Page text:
Saturday, November 25, 2006

Tabling of the 2005-2006 Departmental Performance Reports

Earlier this week, Treasury Board President John Baird tabled in Parliament the 2005-2006 departmental performance reports for 88 federal departments and agencies.

The report for the Supreme Court of Canada is among the list.

Every year, federal departments and agencies publish Reports on Plans and Priorities outlining their strategic goals. At the end of the fiscal year, Departmental Performance Reports look back on actual accomplishments and expenditures, to assess how well the agencies performed as measured against the objectives that were set out in the Report on Plans and Priorities.

This is all part of the so-called Estimates process that begins with the annual federal budget each spring. Based on the budget, the Government then develops its Estimates.

Estimates come in three parts.

Part I, the Government Expense Plan, provides an overview of federal spending.

Part II, the Main Estimates, identifies the spending authorities (votes) and amounts to be included in the appropriation bills. Parliament will be asked to approve these votes to enable the government to proceed with its spending plans for the coming year.

Part III is composed of two parts – Reports on Plans and Priorities and Departmental Performance Reports.

Earlier Library Boy posts about government accountability resources include:
  • Tabling of the 2004-2005 Government of Canada Departmental Performance Reports (October 31, 2005): "Reg Alcock, President of the Treasury Board of Canada, tabled the 2004-05 Departmental Performance Reports (or DPRs) for 90 Government of Canada departments and agencies in the House of Commons today."
  • Government Accountability Resources (August 28, 2006): "In yesterday's post Government of Canada Information Management Conference I wrote that one of the presentations at the upcoming IM - Taking Care of Business conference in Ottawa on October 2-3, 2006 would be about the experience of the United States Government Accountability Office or GAO. The GAO is in charge of independently auditing all U.S. federal government agencies. That got me thinking about the kinds of performance and accountability reporting requirements different governments have."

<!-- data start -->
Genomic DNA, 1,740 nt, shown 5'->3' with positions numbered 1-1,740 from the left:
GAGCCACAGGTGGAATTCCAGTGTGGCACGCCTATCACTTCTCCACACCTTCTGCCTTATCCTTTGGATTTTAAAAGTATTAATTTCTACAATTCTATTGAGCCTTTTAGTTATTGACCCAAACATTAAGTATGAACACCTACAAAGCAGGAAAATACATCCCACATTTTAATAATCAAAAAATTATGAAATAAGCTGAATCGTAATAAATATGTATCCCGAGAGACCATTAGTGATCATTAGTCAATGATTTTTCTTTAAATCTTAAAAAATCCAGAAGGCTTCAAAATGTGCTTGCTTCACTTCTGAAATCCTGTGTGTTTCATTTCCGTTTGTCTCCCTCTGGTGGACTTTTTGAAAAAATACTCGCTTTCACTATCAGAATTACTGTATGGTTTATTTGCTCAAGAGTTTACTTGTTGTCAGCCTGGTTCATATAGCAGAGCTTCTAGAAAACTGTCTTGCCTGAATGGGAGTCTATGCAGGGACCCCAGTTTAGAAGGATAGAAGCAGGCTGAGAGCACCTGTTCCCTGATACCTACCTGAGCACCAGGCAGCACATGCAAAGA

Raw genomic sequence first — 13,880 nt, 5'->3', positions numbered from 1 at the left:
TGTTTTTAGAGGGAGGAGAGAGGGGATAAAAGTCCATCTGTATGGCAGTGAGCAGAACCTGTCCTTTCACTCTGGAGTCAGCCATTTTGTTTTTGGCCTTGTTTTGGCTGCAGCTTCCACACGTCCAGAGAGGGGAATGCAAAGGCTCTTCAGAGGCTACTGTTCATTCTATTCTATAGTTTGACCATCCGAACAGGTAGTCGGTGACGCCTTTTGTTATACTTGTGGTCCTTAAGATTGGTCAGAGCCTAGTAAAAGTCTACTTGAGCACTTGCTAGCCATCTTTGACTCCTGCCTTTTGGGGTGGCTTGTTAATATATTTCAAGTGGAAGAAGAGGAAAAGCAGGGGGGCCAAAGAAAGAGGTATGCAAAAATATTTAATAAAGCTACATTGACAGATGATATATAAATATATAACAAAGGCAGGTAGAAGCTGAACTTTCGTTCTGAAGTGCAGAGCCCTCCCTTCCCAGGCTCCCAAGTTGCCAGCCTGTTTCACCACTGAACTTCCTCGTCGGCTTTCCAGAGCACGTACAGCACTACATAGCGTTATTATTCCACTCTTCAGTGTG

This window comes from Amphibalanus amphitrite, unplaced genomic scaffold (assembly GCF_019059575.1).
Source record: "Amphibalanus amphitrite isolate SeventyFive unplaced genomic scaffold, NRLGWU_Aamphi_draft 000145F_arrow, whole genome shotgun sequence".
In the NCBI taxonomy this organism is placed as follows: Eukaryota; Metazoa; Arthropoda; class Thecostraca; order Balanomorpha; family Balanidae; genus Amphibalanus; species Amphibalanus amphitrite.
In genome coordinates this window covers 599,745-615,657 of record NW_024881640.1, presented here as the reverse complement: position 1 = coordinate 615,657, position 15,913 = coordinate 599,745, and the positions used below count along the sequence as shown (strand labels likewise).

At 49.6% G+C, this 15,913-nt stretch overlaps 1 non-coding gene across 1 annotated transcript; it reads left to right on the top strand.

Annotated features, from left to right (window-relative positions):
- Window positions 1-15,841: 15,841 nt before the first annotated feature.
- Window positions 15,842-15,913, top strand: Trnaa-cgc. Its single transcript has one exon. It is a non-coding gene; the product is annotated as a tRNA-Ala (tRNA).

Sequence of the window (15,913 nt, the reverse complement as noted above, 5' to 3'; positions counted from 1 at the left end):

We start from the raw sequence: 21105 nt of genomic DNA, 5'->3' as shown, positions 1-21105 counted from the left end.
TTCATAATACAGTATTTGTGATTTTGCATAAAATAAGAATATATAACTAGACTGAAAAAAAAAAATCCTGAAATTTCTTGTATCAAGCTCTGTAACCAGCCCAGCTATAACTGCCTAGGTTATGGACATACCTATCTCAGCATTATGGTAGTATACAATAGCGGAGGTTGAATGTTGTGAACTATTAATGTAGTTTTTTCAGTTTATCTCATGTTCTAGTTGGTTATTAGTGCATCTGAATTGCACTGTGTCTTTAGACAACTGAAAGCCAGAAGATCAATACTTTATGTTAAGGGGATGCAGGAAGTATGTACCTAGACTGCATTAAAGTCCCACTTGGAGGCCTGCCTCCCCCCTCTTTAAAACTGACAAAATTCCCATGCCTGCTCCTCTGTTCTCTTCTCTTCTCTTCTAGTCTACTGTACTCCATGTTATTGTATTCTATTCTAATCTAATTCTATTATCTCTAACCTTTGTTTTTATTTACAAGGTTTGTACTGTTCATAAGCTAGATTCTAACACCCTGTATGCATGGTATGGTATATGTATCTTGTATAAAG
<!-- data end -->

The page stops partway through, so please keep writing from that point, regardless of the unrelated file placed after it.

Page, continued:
• Canadian Government Audit and Evaluation Reports (September 5, 2006): "(...)Treasury Board Secretariat maintains an Audit and Evaluation Database that includes departmental and government performance reports as well as other audits of government activities. 'Several hundred records of findings are added to the database each year, including information from evaluations, audits, manager-led reviews, self- assessments and continuous performance measurement systems. This information is always being updated'."
  • List of All Federal Reports To Parliament (September 21, 2006): "In a few earlier Library Boy posts, I described some of the reports that examine, audit and help control the operations of the Canadian government: (...) The parliamentary website features the complete List of Reports and Returns that government departments must table in the House of Commons."
  • Federal Reports on Plans and Priorities Tabled in House of Commons (September 26, 2006): "The Honourable John Baird, President of the Treasury Board, today tabled the 2006-2007 Reports on Plans and Priorities (RPP) in the House of Commons. These documents contain details on projects and expenditure plans for dozens of federal government departments and agencies."

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posted by Michel-Adrien at 2:03 pm


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